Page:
At 17:39 13/10/2016  Thursday, Ben Irving wrote:
>Hello,
>
>I have ran into a very similar use case. In my case I'm using Haproxy to route 
>tcp requests based on the server name indication to upstream web servers where 
>the TLS request is terminated. The ACME client is also running on these 
>upstream web servers. I'm forced to use HTTP-01 challenges and am forced to 
>open up port 80 as well on these upstream servers, which I don't want to do. I 
>don't expect the protocol to solve my particular use case, but I'm also 
>curious as to why acme.invalid was used as the suffix for all TLS-SNI based 
>challenges?

you shouldnt have to open port 80 to upstreams
(assuming on the haproxy you do the normal http redirecting on port 80  aka 
requests for http://whatever get a 301 redirect to https://same-domain/same-path


as the http-01 challenge will happily follow redirects and thus find/connect to 
https://whatever-domain/acme-specific-url


>- Ben 
>
>
>On Thu, Oct 13, 2016 at 8:00 AM Daniel McCarney 
><<mailto:c...@letsencrypt.org>c...@letsencrypt.org> wrote:
>Hi Tim,
>
>Thanks for sharing your thoughts. This was the first time I've heard about this
>sort of SNI multiplexing middleware in the context of IPv6 hosting.
>
>I'm newer to the list/draft process but I suspect your idea of using
>"<http://x.y.token.acme.client2-example.com>x.y.token.acme.client2-example.com"
> to support the SNI multiplexing decision
>will run counter to the intent behind using the ".acme.invalid" suffix as
>described in the current draft. Perhaps someone with more historical context 
>can
>help clarify why that particular suffix strategy was selected.
>
>It would help me understand your feedback better if you could speak to why it
>doesn't make more sense for users of this sort of middleware to favour the
>HTTP-01 or DNS-01 challenge type. My own opinion leans towards thinking that
>using a more appropriate challenge type is preferred to trying to address TLS
>middleware in the context of the TLS-SNI-02 challenge design. This class of
>middleware can introduce all sorts of complication that might end up
>significantly complicating the challenge design.
>
>- Daniel/cpu
>
>
>On Wed, Oct 12, 2016 at 6:45 AM, Tim Small 
><<mailto:t...@seoss.co.uk>t...@seoss.co.uk> wrote:
>Hello,
>
>Having read draft-ietf-acme-acme-02, and made a number of early
>deployments using the tls-sni-01 mechanism, I thought I'd highlight what
>I perceive to be a possible shortcoming with the tls-sni-02 draft.
>
>It's becoming more wide-spread (as a result of IPv4 exhaustion) to
>deploy TLS SNI "switches" to provide IPv4 connectivity to autonomously
>managed web servers.
>
>The typical deployment pattern is that a web server is assigned a
>publicly accessible IPv6 address only - this can be used for direct
>management and direct IPv6 https requests etc.  The TLS request are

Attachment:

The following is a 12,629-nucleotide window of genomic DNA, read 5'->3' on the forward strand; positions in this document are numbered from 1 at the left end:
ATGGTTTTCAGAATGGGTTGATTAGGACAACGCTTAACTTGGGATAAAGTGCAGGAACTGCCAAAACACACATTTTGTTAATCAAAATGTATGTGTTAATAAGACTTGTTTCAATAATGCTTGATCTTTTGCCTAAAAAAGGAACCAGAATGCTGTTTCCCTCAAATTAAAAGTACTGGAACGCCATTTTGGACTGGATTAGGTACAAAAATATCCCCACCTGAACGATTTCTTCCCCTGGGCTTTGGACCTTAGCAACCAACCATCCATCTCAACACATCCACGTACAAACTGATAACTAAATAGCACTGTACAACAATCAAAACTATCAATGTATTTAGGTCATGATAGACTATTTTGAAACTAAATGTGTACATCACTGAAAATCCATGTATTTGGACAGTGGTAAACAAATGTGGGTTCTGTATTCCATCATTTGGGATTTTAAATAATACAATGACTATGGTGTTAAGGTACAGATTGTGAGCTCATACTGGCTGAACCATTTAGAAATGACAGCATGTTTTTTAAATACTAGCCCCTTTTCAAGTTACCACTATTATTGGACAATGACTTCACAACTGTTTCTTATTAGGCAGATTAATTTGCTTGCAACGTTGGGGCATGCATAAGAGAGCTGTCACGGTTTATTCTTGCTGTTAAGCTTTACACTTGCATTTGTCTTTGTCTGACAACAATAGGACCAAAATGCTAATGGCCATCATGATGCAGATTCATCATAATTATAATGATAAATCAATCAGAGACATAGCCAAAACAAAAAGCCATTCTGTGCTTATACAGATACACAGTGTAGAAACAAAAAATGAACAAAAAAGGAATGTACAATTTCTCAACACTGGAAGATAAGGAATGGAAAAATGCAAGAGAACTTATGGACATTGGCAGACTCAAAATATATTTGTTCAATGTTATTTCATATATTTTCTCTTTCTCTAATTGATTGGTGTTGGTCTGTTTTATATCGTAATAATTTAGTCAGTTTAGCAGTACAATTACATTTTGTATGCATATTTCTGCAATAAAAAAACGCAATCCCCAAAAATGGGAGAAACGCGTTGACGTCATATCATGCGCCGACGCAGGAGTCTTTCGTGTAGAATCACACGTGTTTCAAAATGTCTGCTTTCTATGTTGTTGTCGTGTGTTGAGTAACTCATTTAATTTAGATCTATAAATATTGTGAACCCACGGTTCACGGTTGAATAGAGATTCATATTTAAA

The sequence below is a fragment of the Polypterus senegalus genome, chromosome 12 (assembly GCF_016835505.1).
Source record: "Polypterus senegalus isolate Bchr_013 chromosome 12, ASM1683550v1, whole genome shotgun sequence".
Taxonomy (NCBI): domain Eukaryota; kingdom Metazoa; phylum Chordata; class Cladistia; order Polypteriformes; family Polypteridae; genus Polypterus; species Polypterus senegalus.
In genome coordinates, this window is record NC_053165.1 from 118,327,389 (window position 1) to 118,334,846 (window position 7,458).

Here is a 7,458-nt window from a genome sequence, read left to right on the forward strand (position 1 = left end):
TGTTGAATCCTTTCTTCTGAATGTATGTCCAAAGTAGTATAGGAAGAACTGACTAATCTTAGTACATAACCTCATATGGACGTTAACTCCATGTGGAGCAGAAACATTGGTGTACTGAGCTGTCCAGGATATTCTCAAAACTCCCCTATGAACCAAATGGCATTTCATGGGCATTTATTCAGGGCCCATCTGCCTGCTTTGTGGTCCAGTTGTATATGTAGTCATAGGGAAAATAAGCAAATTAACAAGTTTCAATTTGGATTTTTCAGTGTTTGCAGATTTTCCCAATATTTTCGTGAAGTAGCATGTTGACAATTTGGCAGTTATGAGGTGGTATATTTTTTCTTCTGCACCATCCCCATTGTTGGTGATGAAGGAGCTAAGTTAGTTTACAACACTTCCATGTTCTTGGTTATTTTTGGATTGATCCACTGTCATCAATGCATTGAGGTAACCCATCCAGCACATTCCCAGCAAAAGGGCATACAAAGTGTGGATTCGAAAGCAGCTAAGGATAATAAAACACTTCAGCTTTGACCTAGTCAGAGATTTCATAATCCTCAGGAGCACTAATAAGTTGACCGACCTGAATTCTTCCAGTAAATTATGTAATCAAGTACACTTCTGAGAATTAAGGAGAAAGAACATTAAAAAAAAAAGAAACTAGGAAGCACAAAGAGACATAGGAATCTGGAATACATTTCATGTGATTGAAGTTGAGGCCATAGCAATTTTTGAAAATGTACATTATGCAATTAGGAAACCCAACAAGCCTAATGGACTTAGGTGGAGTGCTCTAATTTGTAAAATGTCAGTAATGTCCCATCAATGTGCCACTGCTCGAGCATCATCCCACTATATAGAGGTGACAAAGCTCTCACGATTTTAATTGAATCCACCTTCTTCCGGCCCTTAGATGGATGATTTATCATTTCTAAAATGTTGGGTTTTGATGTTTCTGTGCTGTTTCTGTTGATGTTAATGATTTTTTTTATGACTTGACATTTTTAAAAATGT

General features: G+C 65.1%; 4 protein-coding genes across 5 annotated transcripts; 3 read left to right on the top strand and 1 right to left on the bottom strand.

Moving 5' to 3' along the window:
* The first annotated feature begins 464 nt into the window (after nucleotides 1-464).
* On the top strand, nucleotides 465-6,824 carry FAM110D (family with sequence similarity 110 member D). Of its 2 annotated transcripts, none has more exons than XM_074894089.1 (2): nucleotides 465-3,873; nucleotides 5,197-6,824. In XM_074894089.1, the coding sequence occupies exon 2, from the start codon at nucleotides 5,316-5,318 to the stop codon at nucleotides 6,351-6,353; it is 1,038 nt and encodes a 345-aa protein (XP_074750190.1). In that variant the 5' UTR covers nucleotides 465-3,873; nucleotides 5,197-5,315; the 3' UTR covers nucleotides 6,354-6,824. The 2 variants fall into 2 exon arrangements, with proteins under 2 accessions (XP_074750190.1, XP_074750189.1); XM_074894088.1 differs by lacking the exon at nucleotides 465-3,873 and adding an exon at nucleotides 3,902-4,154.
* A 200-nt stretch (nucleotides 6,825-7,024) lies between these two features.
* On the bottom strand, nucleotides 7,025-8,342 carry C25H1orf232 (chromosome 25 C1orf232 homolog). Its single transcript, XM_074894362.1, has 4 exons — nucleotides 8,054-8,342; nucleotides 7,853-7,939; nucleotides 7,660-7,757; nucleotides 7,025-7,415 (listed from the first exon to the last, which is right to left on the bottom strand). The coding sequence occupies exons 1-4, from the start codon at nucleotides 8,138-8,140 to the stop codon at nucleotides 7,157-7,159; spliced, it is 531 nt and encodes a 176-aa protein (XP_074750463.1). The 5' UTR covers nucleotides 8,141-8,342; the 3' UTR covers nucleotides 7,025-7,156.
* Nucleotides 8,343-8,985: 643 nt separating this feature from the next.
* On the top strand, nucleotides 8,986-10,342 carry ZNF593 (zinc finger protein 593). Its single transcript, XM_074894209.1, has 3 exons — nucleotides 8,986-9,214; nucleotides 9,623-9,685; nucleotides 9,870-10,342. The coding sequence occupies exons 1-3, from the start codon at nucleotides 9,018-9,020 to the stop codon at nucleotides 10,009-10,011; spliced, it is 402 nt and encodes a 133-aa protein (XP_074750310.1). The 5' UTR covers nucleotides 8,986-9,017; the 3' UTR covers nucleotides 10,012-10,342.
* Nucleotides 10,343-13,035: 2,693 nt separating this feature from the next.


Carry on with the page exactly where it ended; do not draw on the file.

>terminated on the web server itself.
>
>The customer is also informed of an IPv4 addresses to be used for web
>access by IPv4-only clients, and asked to provide a list of FQDNs which
>they will serve.  IPv4 https requests are answered by proxy software,
>which direct the IPv4 https request to the correct web server's IPv6
>address (or an RFC-1918 IPv4 address etc.) based on SNI.
>
>e.g. this haproxy example configuration fragment:
>
>use-server customer1-staging if { req.ssl_sni -m beg
><http://staging.customer1-example.com>staging.customer1-example.com }
>use-server customer2-live if { req.ssl_sni -m beg
><http://staging.customer2-example.com>staging.customer2-example.com }
>
>
>I believe this will become increasingly common-place during the
>transition to IPv6, and the current form of tls-sni-02 makes it hard to
>use in this sort of environment.
>
>The problem comes when using tls-sni-02 ACME challenges:
>
>"The client MUST ensure that the certificate is served to TLS
>connections specifying a Server Name Indication (SNI) value of SAN A."
>
>i.e. the SNI string which the proxy sees during the challenge is always
>"SAN A" (x.y.token.acme.invalid), for any server for which it acts as
>the "https switch" for.
>
>... so the proxy has no way of knowing which server the challenge
>request should be directed to.  Some mechanism by which the proxy can
>direct the request would be useful.
>
>One which may provide an easy route for the service providers offering
>this sort of setup (many would require no changes to their existing
>configuration at all) would be to append the FQDN in the TLS SNI value
>e.g. 
><http://x.y.token.acme.client2-example.com>x.y.token.acme.client2-example.com
>
>The client in question may have limited or no influence on the
>configuration of the SNI proxy, so the more straight-forward the proxy
>configuration, the-better.
>
>For another example of a similar use-case with the same issue:
>
><https://scriptthe.net/2015/02/08/pass-through-ssl-with-haproxy/>https://scriptthe.net/2015/02/08/pass-through-ssl-with-haproxy/
>
>HTH,
>
>Tim.
>
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